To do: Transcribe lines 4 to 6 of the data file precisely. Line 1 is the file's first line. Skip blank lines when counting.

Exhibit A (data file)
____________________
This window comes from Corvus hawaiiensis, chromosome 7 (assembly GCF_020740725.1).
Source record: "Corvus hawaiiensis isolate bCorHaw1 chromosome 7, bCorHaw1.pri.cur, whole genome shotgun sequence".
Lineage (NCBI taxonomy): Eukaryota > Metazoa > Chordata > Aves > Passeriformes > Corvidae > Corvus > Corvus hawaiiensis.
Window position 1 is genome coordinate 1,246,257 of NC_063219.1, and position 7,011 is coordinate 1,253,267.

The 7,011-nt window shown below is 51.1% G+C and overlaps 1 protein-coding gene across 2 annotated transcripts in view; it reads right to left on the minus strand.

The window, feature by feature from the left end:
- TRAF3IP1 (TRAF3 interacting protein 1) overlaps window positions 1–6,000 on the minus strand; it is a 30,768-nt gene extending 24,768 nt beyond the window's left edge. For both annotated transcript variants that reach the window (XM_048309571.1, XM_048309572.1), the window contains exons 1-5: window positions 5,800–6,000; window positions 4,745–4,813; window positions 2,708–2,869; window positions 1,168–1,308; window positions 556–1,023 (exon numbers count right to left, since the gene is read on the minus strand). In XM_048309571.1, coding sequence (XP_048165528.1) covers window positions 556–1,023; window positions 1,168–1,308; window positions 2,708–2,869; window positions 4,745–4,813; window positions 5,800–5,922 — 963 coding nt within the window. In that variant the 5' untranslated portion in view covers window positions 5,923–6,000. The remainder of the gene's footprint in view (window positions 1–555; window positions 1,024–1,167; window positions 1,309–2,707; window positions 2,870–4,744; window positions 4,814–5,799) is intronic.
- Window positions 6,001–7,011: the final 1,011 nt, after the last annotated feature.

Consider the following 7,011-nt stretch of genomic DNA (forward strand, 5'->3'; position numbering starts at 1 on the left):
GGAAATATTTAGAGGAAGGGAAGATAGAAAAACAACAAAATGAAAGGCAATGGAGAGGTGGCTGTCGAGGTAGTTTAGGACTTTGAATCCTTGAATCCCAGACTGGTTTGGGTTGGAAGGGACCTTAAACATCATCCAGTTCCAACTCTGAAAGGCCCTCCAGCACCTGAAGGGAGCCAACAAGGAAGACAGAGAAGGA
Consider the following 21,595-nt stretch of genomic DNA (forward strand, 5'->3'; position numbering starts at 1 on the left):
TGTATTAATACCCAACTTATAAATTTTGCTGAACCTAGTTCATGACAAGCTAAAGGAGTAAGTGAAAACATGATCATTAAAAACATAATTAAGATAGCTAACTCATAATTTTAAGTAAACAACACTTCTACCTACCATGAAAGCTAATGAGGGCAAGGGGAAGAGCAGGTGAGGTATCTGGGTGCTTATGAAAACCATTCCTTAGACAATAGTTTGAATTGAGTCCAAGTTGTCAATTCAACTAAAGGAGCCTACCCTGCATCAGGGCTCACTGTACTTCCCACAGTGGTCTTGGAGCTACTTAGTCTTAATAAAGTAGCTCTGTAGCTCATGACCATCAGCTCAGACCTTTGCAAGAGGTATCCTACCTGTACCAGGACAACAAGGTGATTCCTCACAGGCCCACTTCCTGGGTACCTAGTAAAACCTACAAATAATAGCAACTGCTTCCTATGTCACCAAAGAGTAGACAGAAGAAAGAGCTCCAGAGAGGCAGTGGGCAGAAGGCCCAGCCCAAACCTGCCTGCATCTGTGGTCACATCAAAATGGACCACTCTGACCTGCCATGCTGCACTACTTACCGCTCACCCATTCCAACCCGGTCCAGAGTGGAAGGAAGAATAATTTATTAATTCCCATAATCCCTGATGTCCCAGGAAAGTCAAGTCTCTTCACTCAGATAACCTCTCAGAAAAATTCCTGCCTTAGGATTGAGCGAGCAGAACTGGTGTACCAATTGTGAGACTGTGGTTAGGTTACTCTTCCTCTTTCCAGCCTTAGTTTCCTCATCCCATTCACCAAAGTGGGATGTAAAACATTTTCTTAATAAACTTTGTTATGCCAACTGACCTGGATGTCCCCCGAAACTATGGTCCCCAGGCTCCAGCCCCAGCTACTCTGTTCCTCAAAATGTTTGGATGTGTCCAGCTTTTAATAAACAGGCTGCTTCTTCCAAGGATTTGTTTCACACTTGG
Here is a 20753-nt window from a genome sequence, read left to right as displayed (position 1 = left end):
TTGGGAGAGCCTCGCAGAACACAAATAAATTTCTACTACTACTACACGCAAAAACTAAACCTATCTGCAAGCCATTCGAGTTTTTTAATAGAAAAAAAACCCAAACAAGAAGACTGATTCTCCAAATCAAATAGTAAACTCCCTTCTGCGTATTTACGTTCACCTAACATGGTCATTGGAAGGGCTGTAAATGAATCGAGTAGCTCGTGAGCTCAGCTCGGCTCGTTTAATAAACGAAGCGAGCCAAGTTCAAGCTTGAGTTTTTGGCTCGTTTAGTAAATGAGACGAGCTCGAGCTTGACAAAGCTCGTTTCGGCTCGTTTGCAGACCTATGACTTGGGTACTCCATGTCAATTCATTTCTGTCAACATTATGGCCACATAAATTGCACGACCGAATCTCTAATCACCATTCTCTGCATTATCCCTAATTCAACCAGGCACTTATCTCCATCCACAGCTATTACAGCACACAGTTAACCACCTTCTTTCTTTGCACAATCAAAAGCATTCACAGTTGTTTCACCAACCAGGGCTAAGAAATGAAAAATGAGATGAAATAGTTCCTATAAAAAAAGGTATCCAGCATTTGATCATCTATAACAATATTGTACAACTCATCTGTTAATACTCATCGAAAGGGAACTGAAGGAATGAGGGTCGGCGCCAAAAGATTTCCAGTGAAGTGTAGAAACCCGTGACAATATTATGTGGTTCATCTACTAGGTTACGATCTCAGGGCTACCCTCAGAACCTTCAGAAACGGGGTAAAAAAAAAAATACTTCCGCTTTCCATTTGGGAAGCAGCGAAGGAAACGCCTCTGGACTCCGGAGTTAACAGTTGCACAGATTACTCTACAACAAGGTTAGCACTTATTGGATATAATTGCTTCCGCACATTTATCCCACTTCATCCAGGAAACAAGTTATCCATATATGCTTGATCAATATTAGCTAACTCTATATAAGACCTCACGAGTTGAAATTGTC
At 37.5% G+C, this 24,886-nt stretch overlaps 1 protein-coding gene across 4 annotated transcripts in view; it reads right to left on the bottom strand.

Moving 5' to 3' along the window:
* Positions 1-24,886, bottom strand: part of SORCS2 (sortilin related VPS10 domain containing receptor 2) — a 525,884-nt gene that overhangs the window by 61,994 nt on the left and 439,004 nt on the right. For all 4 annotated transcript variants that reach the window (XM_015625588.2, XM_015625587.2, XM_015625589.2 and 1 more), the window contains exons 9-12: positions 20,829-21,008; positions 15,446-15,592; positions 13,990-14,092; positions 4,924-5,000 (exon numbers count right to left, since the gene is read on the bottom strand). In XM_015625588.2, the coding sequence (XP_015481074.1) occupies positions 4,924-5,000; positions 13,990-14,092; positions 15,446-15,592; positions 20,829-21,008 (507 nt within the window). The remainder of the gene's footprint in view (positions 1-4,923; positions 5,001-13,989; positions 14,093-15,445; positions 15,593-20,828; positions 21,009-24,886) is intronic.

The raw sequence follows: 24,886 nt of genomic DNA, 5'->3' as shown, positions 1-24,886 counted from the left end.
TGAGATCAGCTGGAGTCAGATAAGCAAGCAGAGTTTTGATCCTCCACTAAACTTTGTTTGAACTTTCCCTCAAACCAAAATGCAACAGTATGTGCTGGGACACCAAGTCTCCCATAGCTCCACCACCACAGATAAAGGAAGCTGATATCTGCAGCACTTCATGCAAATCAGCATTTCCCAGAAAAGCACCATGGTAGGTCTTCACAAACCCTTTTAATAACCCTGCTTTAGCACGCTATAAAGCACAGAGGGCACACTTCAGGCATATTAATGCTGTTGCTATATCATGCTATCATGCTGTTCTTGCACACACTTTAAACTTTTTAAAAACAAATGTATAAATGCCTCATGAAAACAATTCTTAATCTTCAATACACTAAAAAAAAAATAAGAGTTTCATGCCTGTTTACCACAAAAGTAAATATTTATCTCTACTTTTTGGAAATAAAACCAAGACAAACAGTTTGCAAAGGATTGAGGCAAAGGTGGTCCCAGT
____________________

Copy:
Window position 1 is genome coordinate 1,246,257 of NC_063219.1, and position 7,011 is coordinate 1,253,267.

The 7,011-nt window shown below is 51.1% G+C and overlaps 1 protein-coding gene across 2 annotated transcripts in view; it reads right to left on the minus strand.

The window, feature by feature from the left end: